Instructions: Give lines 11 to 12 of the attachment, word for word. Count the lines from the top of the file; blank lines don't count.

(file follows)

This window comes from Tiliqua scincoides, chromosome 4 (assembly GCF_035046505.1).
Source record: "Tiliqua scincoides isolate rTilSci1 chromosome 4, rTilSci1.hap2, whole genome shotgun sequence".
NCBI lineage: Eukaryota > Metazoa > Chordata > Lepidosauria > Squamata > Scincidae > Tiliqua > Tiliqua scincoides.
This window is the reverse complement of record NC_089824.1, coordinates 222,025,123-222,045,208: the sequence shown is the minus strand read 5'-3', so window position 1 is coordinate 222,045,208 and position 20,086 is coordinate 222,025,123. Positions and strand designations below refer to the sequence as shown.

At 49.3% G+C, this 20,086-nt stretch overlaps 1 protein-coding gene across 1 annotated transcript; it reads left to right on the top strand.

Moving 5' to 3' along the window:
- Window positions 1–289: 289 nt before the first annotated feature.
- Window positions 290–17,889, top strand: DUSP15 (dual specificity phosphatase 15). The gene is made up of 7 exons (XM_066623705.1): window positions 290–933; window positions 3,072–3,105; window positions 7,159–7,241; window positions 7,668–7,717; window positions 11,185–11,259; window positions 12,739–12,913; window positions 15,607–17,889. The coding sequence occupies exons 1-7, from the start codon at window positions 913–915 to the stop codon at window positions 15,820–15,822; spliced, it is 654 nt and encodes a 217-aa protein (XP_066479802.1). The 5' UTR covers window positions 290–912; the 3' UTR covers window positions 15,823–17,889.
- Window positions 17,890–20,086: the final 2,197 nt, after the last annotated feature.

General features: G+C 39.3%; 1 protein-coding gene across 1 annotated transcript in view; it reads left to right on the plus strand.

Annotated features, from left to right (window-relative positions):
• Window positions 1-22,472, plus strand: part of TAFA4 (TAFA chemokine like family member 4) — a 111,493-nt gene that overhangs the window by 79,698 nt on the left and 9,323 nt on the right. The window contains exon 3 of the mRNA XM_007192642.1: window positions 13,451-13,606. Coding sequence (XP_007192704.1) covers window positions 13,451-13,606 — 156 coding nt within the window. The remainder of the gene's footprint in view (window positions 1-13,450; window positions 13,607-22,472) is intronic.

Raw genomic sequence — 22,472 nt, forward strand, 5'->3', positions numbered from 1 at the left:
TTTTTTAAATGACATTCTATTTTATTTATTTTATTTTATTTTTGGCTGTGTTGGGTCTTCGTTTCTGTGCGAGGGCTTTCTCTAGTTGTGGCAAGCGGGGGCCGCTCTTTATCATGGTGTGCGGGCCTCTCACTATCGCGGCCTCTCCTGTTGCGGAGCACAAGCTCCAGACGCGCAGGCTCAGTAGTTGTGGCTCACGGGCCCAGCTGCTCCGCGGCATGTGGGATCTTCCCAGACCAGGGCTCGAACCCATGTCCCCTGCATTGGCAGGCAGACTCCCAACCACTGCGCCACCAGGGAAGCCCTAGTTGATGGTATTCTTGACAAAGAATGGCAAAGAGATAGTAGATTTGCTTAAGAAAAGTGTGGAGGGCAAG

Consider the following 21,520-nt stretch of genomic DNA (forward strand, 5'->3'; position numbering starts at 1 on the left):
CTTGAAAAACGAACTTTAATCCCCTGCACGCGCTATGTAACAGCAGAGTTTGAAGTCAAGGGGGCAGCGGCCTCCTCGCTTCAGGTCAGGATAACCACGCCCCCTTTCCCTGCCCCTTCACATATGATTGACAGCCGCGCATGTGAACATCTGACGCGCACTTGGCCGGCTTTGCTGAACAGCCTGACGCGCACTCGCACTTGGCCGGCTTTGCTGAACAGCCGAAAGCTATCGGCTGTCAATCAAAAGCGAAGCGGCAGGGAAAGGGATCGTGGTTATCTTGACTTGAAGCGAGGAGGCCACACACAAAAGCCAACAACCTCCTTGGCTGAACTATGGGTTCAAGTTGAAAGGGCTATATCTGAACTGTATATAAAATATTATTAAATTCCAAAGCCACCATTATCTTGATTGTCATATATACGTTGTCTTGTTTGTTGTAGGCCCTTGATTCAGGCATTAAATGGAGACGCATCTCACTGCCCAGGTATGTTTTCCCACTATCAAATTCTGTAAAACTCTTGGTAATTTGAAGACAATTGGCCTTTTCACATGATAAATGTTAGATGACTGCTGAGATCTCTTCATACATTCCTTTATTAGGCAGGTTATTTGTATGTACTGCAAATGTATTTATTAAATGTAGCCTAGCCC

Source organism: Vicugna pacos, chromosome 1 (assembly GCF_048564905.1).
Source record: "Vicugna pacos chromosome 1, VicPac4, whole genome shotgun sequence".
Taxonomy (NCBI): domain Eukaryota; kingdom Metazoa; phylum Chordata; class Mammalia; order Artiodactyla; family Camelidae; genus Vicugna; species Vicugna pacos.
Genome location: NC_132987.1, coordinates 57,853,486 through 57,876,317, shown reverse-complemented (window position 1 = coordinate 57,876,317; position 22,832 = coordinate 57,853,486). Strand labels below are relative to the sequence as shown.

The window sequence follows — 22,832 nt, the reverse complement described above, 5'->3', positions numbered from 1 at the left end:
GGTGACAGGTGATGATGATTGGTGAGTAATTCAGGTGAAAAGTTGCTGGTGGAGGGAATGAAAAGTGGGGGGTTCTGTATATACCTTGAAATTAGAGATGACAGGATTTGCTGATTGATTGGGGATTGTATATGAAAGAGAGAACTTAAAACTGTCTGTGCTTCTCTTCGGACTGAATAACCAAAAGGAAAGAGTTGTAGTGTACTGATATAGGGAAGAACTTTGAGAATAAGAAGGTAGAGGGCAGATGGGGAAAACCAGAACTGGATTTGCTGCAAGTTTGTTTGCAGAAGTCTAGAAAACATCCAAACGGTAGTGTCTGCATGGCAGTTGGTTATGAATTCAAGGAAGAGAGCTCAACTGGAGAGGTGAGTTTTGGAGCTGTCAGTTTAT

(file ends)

Annotated features, from left to right (window-relative positions):
• Window positions 1-22,472, plus strand: part of TAFA4 (TAFA chemokine like family member 4) — a 111,493-nt gene that overhangs the window by 79,698 nt on the left and 9,323 nt on the right. The window contains exon 3 of the mRNA XM_007192642.1: window positions 13,451-13,606. Coding sequence (XP_007192704.1) covers window positions 13,451-13,606 — 156 coding nt within the window. The remainder of the gene's footprint in view (window positions 1-13,450; window positions 13,607-22,472) is intronic.